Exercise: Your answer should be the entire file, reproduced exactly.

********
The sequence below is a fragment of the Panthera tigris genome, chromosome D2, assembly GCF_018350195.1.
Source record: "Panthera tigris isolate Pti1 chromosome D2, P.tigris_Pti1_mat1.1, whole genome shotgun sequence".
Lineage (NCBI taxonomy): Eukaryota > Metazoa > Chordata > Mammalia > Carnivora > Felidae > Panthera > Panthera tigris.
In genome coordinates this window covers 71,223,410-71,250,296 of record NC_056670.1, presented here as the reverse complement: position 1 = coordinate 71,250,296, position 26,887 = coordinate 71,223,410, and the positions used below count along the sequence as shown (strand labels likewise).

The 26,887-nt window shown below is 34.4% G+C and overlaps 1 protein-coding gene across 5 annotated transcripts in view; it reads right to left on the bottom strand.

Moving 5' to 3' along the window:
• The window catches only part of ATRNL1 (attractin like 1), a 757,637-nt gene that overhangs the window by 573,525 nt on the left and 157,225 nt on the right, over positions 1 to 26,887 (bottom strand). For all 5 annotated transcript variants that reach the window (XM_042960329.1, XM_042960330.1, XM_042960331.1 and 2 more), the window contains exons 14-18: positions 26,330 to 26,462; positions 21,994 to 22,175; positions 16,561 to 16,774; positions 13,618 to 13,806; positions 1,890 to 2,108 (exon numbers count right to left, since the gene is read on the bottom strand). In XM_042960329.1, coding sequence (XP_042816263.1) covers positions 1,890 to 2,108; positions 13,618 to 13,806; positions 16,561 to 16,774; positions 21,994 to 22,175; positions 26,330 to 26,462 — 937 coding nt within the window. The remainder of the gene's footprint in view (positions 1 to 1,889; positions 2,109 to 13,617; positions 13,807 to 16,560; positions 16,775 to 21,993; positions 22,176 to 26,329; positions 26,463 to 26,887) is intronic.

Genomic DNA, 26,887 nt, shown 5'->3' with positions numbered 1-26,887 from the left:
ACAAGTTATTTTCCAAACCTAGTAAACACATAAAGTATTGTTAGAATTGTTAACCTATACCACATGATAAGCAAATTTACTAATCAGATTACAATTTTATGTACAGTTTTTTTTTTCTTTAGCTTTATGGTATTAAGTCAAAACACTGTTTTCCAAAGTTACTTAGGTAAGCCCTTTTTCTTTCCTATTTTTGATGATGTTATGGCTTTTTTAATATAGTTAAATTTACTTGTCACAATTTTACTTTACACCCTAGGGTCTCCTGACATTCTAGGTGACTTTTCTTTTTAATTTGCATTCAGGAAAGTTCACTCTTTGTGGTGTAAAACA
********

The sequence below is a fragment of the Panthera tigris genome, chromosome D2, assembly GCF_018350195.1.
Source record: "Panthera tigris isolate Pti1 chromosome D2, P.tigris_Pti1_mat1.1, whole genome shotgun sequence".
Lineage (NCBI taxonomy): Eukaryota > Metazoa > Chordata > Mammalia > Carnivora > Felidae > Panthera > Panthera tigris.
In genome coordinates this window covers 71,223,410-71,250,296 of record NC_056670.1, presented here as the reverse complement: position 1 = coordinate 71,250,296, position 26,887 = coordinate 71,223,410, and the positions used below count along the sequence as shown (strand labels likewise).

The 26,887-nt window shown below is 34.4% G+C and overlaps 1 protein-coding gene across 5 annotated transcripts in view; it reads right to left on the bottom strand.

Moving 5' to 3' along the window:
• The window catches only part of ATRNL1 (attractin like 1), a 757,637-nt gene that overhangs the window by 573,525 nt on the left and 157,225 nt on the right, over positions 1 to 26,887 (bottom strand). For all 5 annotated transcript variants that reach the window (XM_042960329.1, XM_042960330.1, XM_042960331.1 and 2 more), the window contains exons 14-18: positions 26,330 to 26,462; positions 21,994 to 22,175; positions 16,561 to 16,774; positions 13,618 to 13,806; positions 1,890 to 2,108 (exon numbers count right to left, since the gene is read on the bottom strand). In XM_042960329.1, coding sequence (XP_042816263.1) covers positions 1,890 to 2,108; positions 13,618 to 13,806; positions 16,561 to 16,774; positions 21,994 to 22,175; positions 26,330 to 26,462 — 937 coding nt within the window. The remainder of the gene's footprint in view (positions 1 to 1,889; positions 2,109 to 13,617; positions 13,807 to 16,560; positions 16,775 to 21,993; positions 22,176 to 26,329; positions 26,463 to 26,887) is intronic.

Genomic DNA, 26,887 nt, shown 5'->3' with positions numbered 1-26,887 from the left:
ACAAGTTATTTTCCAAACCTAGTAAACACATAAAGTATTGTTAGAATTGTTAACCTATACCACATGATAAGCAAATTTACTAATCAGATTACAATTTTATGTACAGTTTTTTTTTTCTTTAGCTTTATGGTATTAAGTCAAAACACTGTTTTCCAAAGTTACTTAGGTAAGCCCTTTTTCTTTCCTATTTTTGATGATGTTATGGCTTTTTTAATATAGTTAAATTTACTTGTCACAATTTTACTTTACACCCTAGGGTCTCCTGACATTCTAGGTGACTTTTCTTTTTAATTTGCATTCAGGAAAGTTCACTCTTTGTGGTGTAAAACA